Steel Buyers Coming into the Spot Market Should Expect Sticker Shock

Written by John Packard

We have received a number of calls from sellers of steel asking for our help in trying to explain, from an independent source, why flat rolled steel prices are moving higher and why we expect this trend to continue. When looking at the history of Steel Market Update, our steel market intelligence publication was actually begun as a forum for our founder, John Packard, to communicate with his steel buyers in an effort to explain why markets were changing back in 2004.

Volatility is always difficult to explain to companies that do not stay connected to the markets on a daily basis through publications like Steel Market Update (a reason to suggest to your customers that it might be a good idea to read SMU regularly).

Steel Market Update has no incentive to push the market one way or another. We have been bullish on the market for a number of months and we continue to be based on the strength of our SMU Steel Buyers Sentiment Index which came in at a record high at +70 (more about Sentiment in another article) and the steady flow of orders moving into the steel mills.

The key issues driving steel prices at this time are:

1)    Supply constraints. We have US Steel Granite City and Fairfield steel making facilities closed. AK Steel Ashland hot end is also closed. In Canada we have two mills in creditor protection and for sale (Essar Steel Algoma and USS Canada).

2)    Trade Suits. There are trade suits on all flat rolled products: hot rolled, cold rolled, coated steels. We are through the preliminary stage and still have the final determinations and ITC ruling to come. This has created uncertainty among traders and many countries have stopped shipping foreign steel to the United States because they are one of the countries named and they have exposure/risk.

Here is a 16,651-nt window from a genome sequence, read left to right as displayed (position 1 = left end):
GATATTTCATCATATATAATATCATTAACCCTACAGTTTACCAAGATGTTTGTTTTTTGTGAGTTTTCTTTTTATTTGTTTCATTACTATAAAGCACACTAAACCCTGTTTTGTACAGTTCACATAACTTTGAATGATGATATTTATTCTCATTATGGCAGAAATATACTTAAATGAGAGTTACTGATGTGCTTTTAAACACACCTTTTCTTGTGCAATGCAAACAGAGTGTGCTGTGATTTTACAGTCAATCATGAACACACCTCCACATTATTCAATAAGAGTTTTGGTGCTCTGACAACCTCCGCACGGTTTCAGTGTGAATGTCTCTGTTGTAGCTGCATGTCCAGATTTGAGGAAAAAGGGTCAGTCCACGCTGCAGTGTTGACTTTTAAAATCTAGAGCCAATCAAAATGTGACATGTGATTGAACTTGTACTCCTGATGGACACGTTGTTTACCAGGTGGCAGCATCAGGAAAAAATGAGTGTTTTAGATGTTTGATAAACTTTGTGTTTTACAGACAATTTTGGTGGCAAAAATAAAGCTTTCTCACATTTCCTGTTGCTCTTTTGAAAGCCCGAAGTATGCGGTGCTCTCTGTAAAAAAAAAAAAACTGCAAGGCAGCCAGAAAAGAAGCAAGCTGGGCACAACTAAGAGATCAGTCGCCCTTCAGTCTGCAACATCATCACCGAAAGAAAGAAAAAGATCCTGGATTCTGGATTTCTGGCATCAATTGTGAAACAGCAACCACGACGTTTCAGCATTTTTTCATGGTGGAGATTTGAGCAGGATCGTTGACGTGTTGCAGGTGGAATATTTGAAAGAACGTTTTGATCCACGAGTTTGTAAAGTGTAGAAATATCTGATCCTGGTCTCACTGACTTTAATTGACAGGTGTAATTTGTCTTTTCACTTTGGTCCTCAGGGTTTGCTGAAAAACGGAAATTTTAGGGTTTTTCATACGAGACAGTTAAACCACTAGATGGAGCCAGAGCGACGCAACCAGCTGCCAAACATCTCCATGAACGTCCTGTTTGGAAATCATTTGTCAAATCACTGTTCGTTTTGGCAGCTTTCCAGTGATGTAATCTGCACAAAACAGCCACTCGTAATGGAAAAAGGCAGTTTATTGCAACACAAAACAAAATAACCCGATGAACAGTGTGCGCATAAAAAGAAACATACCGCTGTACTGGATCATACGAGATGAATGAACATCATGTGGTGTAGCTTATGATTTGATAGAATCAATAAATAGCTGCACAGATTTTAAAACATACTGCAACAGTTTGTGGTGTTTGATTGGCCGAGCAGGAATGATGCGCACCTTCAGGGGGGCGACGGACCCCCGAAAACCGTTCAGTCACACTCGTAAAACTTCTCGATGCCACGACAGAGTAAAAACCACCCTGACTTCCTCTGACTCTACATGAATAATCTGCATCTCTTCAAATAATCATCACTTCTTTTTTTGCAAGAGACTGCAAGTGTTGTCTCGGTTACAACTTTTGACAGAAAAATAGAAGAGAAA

3)    China. Over the last few weeks prices in China have skyrocketed and China is the supplier to conversion mills around the world. The net result being countries not hit with dumping suits don’t know what their costs for substrate will be and they are pulling offers. Foreign prices are up $100-$160 per ton compared to where they were one month ago.

4)    Inventories – especially at service centers. Inventories were out of control last year and way too high. This has changed and now service centers need to reorder, pushing lead times and prices.

5)    Lead Times are Extended. Lead times have moved out an average of 3-5 weeks during the past two months. As lead times extend buyers must buy more inventory (pushing lead times even further).

6)    Mill input costs. Ferrous scrap prices are settling up $45-$55 per gross ton for delivery during the  month of April. No relief is expected for May. At the same time, other costs are also up including iron ore where 62% Fe fines were reported to be at $53 this morning in China (TSI).

NLMK USA announced a $40 per ton ($2.00/cwt) price increase on Tuesday. Since the beginning of December they have announced $170 per ton in price increases with the vast majority of those increases sticking (due to the reasons mentioned above). The expectation is for hot rolled base prices to be in the $480-$500 range and perhaps even a little higher with coated steels expected to be $33.50/cwt-$35.00/cwt base prices plus extras. These are our “best guess” opinions. For the exact number you may be quoted out of the domestic mills please contact your mill supplier.

Demand is not part of the equation right now. This is what is causing an issue with many customers. They don’t see their business as “booming” and therefore they are holding off making commitments (and will end up paying more).

How long will this last – until at least early to mid-summer which is when the final determinations on the dumping suits will be made. The final determinations may free up some foreign tonnage that is sitting on the sidelines.

So, price announcements or no announcements it doesn’t really matter – steel prices are going higher from here.

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